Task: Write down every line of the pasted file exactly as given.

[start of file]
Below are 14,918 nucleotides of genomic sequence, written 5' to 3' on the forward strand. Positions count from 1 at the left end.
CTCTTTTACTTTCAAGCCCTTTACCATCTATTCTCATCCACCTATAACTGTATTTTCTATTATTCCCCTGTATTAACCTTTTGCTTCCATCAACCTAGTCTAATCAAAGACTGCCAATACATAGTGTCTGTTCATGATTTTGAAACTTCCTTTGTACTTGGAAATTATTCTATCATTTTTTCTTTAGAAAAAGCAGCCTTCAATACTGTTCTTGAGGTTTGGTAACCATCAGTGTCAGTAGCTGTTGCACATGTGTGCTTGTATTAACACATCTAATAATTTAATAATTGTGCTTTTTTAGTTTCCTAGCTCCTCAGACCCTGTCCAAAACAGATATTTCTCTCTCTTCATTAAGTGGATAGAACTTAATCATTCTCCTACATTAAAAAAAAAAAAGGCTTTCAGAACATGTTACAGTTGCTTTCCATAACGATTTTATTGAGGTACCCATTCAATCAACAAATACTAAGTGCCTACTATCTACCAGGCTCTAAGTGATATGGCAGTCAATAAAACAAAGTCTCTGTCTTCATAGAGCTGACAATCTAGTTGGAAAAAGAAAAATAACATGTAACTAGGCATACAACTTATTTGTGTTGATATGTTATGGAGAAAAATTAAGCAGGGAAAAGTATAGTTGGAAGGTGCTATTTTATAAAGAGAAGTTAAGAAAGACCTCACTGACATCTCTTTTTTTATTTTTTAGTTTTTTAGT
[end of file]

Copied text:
Below are 14,918 nucleotides of genomic sequence, written 5' to 3' on the forward strand. Positions count from 1 at the left end.
CTCTTTTACTTTCAAGCCCTTTACCATCTATTCTCATCCACCTATAACTGTATTTTCTATTATTCCCCTGTATTAACCTTTTGCTTCCATCAACCTAGTCTAATCAAAGACTGCCAATACATAGTGTCTGTTCATGATTTTGAAACTTCCTTTGTACTTGGAAATTATTCTATCATTTTTTCTTTAGAAAAAGCAGCCTTCAATACTGTTCTTGAGGTTTGGTAACCATCAGTGTCAGTAGCTGTTGCACATGTGTGCTTGTATTAACACATCTAATAATTTAATAATTGTGCTTTTTTAGTTTCCTAGCTCCTCAGACCCTGTCCAAAACAGATATTTCTCTCTCTTCATTAAGTGGATAGAACTTAATCATTCTCCTACATTAAAAAAAAAAAAGGCTTTCAGAACATGTTACAGTTGCTTTCCATAACGATTTTATTGAGGTACCCATTCAATCAACAAATACTAAGTGCCTACTATCTACCAGGCTCTAAGTGATATGGCAGTCAATAAAACAAAGTCTCTGTCTTCATAGAGCTGACAATCTAGTTGGAAAAAGAAAAATAACATGTAACTAGGCATACAACTTATTTGTGTTGATATGTTATGGAGAAAAATTAAGCAGGGAAAAGTATAGTTGGAAGGTGCTATTTTATAAAGAGAAGTTAAGAAAGACCTCACTGACATCTCTTTTTTTATTTTTTAGTTTTTTAGT